Usefulness You probably already know that modern web mostly uses two protocols: plain text (insecure) HTTP and encrypted (secure) HTTPS. Although the percentage of "pages loaded over HTTPS" tripled in the last 5 years from (25% in January 2014 to over ~75% now[Googe][Firefox]), that metric does not account for sites that deploy HTTPS unreliably and we can fix this (see examples). This is caused by many factors, including complexity of existing standards, legacy code bases and CMS or simply laziness of site administrators to ensure all requests are made over HTTPS. One client-side tool that aims to fix this problem is a browser extension HTTPS Everywhere, which relies on a database of rules telling it which requests to rewrite from HTTP to HTTPS and how to do it. Unfortunately, despite large user base (over 3 million extension users across Chrome, Firefox and Opera) many rules are stale because updates are done mostly manually by a small number of volunteers on GitHub. We plan to automate this process and update existing rulesets and create new ones. This application will be immediately useful to all 3 million HTTPS Everywhere users once we start merging rulesets upstream and will be useful for site administrators interested in securing their services.

We are different from two related sites - SSL Observatory and HTTPS Everywhere Atlas. This is because SSL Observatory is no longer maintained and HTTPS Everywhere Atlas only searches for existing rulesets by target. It merely displays two XML files – the latest version of rule on master branch and the currently deployed version. It does not support search by any other criteria, does not collect any other information or propose updates. We target the same group of people - HTTPS Everywhere maintainers and volunteers on GitHub, but we will offer much more advanced functionality.

Main Datasets Current HTTPS Everywhere rulesets (over 100000 domains in "rule targets") - the main dataset Chromium HSTS preload list Used for de-duplication (if domain is preloaded, we don't need to include it in a ruleset. Also, we don't bother to check Safari, Firefox, etc. lists because they are all based on Chromium list.

HSTS responses

HTTP redirect responses

Results of HSTS preload tester Results of Google searches with advanced queries Why crawl the whole domain if we can use indexing done by Google?

Basic Functions of database:

Search for ruleset

by target

by rule

for exclusions

Search for proposed updates

Update or Delete existing ruleset, and Insert new ruleset

Advanced Functions:

Advanced function 1: Suggest ruleset updates based on observed information form the real world.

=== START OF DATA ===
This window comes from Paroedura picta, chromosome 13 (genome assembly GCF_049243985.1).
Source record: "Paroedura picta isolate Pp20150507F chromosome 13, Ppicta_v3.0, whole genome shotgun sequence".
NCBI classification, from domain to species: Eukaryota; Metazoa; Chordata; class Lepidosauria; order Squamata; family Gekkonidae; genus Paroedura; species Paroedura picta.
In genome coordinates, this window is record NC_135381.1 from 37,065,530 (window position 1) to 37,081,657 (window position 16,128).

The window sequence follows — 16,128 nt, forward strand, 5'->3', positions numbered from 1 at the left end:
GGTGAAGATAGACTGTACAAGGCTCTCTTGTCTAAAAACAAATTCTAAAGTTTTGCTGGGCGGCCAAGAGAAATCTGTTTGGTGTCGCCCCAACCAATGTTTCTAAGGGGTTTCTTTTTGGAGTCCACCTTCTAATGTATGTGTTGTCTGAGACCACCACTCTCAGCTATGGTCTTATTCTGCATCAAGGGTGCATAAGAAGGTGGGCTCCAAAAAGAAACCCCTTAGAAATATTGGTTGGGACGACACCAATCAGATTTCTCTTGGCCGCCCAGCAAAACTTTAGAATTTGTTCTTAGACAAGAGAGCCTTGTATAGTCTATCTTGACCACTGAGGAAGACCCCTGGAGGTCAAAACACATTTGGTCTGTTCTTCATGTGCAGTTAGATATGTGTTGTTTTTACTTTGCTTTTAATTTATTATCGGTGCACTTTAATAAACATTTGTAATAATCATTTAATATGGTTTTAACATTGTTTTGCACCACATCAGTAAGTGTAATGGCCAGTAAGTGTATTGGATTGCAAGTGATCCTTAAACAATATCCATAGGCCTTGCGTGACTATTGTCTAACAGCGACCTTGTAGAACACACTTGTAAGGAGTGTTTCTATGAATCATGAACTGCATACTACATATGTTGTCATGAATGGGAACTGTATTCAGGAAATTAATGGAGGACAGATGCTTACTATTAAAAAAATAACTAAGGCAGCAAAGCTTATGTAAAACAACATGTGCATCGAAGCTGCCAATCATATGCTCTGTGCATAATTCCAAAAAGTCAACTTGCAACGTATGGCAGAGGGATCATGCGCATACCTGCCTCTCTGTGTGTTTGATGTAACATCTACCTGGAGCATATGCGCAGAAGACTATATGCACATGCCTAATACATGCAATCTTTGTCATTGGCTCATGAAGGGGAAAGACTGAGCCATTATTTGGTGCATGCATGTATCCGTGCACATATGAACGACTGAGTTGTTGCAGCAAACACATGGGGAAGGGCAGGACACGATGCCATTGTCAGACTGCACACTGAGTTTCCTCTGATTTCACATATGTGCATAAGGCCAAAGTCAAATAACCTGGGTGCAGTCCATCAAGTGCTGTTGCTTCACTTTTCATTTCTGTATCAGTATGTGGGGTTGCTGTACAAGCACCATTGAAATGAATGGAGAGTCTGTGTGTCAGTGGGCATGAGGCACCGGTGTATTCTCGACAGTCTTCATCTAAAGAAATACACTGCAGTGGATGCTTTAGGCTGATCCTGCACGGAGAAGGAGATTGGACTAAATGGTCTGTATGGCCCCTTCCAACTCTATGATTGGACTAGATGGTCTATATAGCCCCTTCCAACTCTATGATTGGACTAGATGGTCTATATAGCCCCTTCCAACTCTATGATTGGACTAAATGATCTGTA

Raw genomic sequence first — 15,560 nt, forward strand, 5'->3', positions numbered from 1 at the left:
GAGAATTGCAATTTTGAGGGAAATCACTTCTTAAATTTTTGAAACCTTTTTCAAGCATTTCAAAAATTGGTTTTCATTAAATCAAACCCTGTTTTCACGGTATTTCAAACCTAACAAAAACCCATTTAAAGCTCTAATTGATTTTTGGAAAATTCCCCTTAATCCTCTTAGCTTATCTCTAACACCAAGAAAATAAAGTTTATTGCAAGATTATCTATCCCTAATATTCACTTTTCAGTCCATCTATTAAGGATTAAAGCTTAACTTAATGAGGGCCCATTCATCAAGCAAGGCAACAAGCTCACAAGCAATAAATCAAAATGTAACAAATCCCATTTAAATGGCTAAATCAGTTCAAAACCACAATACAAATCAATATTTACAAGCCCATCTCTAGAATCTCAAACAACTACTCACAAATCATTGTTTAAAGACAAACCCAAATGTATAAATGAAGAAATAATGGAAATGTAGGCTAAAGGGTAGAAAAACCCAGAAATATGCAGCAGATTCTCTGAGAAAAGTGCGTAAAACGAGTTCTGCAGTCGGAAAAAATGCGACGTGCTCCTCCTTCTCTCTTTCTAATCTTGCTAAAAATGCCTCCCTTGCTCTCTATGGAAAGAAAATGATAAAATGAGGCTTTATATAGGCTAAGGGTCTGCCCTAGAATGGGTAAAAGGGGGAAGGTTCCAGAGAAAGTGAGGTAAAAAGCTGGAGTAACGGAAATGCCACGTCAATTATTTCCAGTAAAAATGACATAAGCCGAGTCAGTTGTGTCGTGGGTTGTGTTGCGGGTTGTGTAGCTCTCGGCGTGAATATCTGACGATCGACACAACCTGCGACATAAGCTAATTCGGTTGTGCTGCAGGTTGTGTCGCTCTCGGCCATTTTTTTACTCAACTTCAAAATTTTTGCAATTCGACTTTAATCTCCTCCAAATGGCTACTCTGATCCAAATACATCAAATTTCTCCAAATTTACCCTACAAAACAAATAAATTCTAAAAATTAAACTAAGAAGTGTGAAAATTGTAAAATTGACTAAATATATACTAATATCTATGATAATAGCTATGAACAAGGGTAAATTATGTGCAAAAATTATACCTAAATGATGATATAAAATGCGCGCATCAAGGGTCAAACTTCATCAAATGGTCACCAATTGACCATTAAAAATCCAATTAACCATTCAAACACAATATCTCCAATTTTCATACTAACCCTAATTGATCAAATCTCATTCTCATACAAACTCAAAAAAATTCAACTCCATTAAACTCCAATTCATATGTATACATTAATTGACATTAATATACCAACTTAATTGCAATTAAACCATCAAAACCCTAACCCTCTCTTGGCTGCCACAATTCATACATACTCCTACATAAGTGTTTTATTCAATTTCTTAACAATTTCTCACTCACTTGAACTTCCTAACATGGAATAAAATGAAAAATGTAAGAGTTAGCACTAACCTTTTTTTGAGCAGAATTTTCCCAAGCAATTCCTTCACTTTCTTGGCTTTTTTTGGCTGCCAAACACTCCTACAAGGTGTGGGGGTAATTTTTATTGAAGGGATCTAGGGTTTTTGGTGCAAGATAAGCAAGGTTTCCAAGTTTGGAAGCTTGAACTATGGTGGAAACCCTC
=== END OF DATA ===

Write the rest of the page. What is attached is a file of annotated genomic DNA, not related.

Examples of how we do this are here. Usefulness: This automates most of ruleset maintainers' work, they no longer have to write the rulesets by themselves, instead they get a "security report" and can just aprove or . This increases the speed of updates and thus increases effectiveness of the extension and might even reduce rule breakage. Technical challenge (very challenging): we collect the data, and implement decision logic to prove that the new ruleset (1) does not break sites and (2) has maximum coverage. Advanced function 2: Integration with GitHub (to push to and pull updates from) and FTP (to release our updated rules via HTTPS Everywhere update channel) Usefulness: HTTPS Everywhere maintainers will be able to see all the relevant information about a proposed update in our system and then commit the changes to GitHub in a single click (if they have write access) or create a patched branch and then open a pull request (if they don't have write access). Real-world HTTPS Everywhere users will be able to sign up for our rules that haven't been merged upstream by including our FTP URL in their HTTPS Everywhere extension. **Technical challenge: GitHub integration: We will export a subset of our total dataset in HTTPS Everywhere ruleset format (XML), push files to GitHub, make pull requests dynamically, and then track state of pull requests via API import updates (made by other people) from GitHub, parse rulesets (XML) and record them in our database integration with GitHub issue tracking system and pull requests - display relevant links to the GitHub issues and pull requests as well as Make our own HTTPS Everywhere update channel (via FTP): this is technically pretty simple: just export some data in JSON, sign it, put JSON and signature files on FTP and update timestamp in another file Obtaining data: HTTPS Everywhere rules - from the official repository on GitHub Chromium HSTS Preload List - from the Chromium source tree Output of HSTS Prepoad tester - we check out Chromium's preload tester from GitHub and run it locally HSTS headers, HTTP redirects, hashes of responses to compare content served over HTTP and HTTPS - by crawling

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